On November 12, 1990, Bill Gates gave the keynote at Comdex entitled Information at Your Fingertips. His vision was that “someone can sit down at their PC and see the information that's important for them. If they want more detail, they ought to just point and click and that detail should come up on the screen for them.” This view was actually fairly visionary given that Tim Berniers-Lee had, only one month before, started prototyping the first browser to what he called the “world wide web” and the internet wouldn’t become a household word until five years later with the advent of Netscape's IPO.
Limited Progress in the Past 18 Years
In the 18 years following Bill's vision, the Information At Your Fingertips experience became possible within a web browser assuming the web designer had thought through the specific aspects of the site that a user might want to learn more about and made them either links to new web pages or targets for floating content (via AJAX). In addition, if you happened to be at the home page of your favorite search engine when the need to access additional information arose, then all you had to do was type in a search term and point and click links or press the Back button until you found what you were seeking.
Lowering the Barriers to Search
However, until May 15, 2008, when KallOut shipped the first "selection-based search" application, information was not really at your fingertips if you were using any application other than a web browser. The reason for this is that the world had standardized on the concept of "browser-based search" and this created certain hurdles to accessing all of the information that you might want when you were in the midst of using any other application (e.g., Outlook, Word, Powerpoint, Excel, etc.). The barriers to search that included launching a browser, typing in search terms and viewing the results in full-page browser windows that completely covered up what you were working on meant that browser-based search systems were simply not convenient enough to deliver Information At Your Fingertips.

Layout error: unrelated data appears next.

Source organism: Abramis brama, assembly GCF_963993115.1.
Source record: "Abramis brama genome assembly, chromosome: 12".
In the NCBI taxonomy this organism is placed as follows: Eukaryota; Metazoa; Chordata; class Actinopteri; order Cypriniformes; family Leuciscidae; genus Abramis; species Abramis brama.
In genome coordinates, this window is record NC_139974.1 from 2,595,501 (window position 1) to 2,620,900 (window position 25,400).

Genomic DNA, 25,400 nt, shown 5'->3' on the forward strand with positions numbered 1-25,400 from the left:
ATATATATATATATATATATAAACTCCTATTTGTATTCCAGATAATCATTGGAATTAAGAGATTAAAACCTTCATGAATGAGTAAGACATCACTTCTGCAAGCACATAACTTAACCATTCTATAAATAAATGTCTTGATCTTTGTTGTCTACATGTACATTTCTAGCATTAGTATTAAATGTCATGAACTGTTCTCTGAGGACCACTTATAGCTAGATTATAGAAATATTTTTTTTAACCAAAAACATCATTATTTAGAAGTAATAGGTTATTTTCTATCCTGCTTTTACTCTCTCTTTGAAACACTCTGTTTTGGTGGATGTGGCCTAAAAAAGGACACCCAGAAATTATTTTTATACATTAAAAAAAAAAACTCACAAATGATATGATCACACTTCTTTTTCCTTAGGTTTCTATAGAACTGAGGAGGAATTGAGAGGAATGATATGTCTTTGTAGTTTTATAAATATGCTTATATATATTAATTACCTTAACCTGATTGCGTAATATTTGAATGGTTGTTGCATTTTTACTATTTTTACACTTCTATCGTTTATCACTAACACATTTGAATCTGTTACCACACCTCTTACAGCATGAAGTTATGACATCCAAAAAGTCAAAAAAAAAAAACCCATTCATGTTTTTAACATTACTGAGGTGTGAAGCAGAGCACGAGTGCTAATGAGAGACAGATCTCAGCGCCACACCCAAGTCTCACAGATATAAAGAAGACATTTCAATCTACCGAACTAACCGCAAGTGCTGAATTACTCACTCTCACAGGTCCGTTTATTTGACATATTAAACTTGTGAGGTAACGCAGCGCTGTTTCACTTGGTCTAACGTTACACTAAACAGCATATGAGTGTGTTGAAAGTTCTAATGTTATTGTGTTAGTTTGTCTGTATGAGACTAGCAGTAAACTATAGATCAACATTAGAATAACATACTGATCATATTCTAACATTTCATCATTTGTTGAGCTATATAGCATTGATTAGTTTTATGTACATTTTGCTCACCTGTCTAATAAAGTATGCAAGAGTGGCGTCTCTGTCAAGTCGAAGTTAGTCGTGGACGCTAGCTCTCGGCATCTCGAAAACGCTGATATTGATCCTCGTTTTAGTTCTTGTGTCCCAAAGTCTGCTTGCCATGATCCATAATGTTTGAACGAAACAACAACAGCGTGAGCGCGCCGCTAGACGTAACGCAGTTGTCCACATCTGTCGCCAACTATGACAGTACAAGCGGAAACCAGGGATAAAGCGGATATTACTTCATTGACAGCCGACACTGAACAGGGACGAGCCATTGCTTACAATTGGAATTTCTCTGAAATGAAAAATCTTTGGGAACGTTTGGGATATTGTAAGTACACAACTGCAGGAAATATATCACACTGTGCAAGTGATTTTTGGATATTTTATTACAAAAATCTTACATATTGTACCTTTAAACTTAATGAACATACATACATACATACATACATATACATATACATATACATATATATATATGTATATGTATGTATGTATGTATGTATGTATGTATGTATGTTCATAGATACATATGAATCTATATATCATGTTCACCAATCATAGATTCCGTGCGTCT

KallOut: Where Search Begins™
To correct this, KallOut invented the world’s first “selection-based search” system. For the first time, accessing the best information available on the web could be accomplished in the midst of whatever you were doing on your PC with no typing and no context switch required. By seamlessly integrating with the most popular applications, KallOut is able to deliver results in the context of any e-mail, document, presentation, spreadsheet or web page. In addition, KallOut offers BestGuess™ menu suggestions that are based on both detailed analysis of the text selected and the “wisdom of crowds” as expressed by other users' choices.
Offering Results In Context Frees Search From The Browser
Unlike other “browser-based search” systems that are trapped inside the browser, KallOut displays content from the most popular sites on the web inside floating information palettes. These KallOuts offer fast access to Google Maps, Wikipedia Articles, YouTube Videos, Flickr Photos, Amazon Products, Yahoo News and many more great search results from the best sites on the web. In addition to what is presented, KallOut's method of presenting only the must-have aspects of each site allows its always-on-top windows to avoid obscuring the user's primary focus.
Finally, Information at Your Fingertips
This synergy between "Selection-based Search", "BestGuess Menu Suggestions" and "Results in Context" is the key to our claim that KallOut is the first company to fully deliver Information at Your Fingertips. We're sorry it took us 18 years from Bill's keynote and 2 years from our founding to complete this task but we've been, as the Herman cartoon below suggests, "sitting around inventing." While we don't plan to stop inventing, it is very nice to have our initial invention available for everyone to use.
The KallOut Team
© KallOut, Inc., 2008
As the first post in the KallOut blog, we want to welcome you to a discussion of KallOut and encourage you to send us your comments, kudos and critiques. These will help us improve the product and succeed with our mission of providing the most compelling search experiences possible.